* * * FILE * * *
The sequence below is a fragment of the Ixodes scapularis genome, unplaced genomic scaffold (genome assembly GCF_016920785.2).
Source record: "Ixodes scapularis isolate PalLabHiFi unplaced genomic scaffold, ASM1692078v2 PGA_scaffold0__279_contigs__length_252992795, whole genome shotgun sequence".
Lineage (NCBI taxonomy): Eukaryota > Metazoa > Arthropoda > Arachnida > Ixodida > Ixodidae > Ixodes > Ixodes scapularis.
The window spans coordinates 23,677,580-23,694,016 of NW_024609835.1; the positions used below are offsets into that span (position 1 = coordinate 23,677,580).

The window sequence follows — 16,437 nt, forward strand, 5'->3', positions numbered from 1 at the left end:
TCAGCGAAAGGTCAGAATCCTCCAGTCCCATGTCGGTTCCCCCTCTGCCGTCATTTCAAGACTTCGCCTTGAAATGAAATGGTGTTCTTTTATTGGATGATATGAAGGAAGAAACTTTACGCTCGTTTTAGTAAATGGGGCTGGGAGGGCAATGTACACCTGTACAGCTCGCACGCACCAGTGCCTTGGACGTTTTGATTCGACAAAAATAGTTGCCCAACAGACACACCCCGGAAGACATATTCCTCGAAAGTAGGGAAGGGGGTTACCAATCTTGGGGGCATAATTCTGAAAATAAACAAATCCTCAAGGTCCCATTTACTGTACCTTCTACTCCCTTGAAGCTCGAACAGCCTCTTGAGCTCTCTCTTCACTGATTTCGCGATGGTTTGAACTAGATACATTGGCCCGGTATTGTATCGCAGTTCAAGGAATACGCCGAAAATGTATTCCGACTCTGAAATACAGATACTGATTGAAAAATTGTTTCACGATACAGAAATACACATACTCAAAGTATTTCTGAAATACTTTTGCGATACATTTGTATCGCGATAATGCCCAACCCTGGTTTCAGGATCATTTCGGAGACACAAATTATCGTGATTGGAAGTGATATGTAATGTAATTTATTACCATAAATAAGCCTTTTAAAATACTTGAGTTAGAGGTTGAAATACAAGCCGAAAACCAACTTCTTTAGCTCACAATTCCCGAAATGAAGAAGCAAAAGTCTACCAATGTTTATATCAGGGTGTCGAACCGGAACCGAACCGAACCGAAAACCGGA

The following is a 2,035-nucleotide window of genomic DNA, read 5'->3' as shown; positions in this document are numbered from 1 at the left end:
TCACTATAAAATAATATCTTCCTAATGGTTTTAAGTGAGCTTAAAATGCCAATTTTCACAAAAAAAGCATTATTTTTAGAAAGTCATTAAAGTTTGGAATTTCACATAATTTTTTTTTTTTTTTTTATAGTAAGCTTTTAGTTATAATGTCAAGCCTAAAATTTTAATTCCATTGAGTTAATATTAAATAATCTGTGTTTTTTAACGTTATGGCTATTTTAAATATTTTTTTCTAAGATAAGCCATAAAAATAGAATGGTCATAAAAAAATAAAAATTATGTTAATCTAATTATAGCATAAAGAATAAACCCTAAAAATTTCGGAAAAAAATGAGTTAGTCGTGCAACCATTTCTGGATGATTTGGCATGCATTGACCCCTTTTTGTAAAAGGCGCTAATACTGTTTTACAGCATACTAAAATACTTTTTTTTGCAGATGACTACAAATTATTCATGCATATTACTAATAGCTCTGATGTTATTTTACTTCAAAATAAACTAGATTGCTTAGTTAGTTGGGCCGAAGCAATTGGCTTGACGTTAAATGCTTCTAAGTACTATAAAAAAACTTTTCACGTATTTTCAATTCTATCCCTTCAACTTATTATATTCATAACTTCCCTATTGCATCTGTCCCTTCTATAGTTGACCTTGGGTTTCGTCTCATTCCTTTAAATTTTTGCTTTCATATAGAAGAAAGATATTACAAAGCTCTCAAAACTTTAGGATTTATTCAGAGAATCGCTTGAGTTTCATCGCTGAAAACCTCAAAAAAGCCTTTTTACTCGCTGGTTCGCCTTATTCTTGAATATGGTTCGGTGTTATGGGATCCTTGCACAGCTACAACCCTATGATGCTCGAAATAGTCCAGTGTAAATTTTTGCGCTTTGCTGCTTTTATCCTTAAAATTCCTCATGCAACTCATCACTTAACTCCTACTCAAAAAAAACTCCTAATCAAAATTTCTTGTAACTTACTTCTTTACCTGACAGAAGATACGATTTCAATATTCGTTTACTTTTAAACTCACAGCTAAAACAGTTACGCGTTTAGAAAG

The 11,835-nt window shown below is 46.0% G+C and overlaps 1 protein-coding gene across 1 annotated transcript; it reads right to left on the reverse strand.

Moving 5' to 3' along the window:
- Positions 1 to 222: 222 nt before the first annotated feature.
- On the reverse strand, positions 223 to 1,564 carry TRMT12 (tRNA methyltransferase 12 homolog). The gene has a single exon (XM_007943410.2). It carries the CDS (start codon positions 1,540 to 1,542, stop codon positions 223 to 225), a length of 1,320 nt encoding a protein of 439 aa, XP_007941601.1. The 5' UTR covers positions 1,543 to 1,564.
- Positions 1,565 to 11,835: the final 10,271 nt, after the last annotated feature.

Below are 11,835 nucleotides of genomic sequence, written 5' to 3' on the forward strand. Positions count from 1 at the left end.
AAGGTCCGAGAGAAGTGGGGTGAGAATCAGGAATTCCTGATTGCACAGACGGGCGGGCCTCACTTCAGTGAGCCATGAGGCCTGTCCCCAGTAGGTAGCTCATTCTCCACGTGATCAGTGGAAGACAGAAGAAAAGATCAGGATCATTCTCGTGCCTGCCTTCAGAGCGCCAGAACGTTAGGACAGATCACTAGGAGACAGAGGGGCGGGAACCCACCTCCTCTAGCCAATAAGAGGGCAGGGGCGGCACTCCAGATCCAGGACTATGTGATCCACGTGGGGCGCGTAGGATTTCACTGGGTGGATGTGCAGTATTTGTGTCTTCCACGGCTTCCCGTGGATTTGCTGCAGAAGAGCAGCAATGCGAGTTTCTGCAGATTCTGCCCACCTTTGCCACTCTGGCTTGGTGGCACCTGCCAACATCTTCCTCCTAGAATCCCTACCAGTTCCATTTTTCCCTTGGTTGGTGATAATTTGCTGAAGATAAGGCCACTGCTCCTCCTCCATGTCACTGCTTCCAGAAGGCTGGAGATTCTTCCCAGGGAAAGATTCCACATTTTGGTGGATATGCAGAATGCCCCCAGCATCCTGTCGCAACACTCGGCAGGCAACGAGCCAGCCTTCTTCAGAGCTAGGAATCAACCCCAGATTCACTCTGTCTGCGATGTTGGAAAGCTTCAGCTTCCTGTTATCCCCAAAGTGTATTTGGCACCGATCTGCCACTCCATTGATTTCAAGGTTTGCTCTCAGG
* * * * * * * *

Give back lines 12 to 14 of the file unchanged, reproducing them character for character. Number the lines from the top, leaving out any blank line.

- On the reverse strand, positions 223 to 1,564 carry TRMT12 (tRNA methyltransferase 12 homolog). The gene has a single exon (XM_007943410.2). It carries the CDS (start codon positions 1,540 to 1,542, stop codon positions 223 to 225), a length of 1,320 nt encoding a protein of 439 aa, XP_007941601.1. The 5' UTR covers positions 1,543 to 1,564.
- Positions 1,565 to 11,835: the final 10,271 nt, after the last annotated feature.

Below are 11,835 nucleotides of genomic sequence, written 5' to 3' on the forward strand. Positions count from 1 at the left end.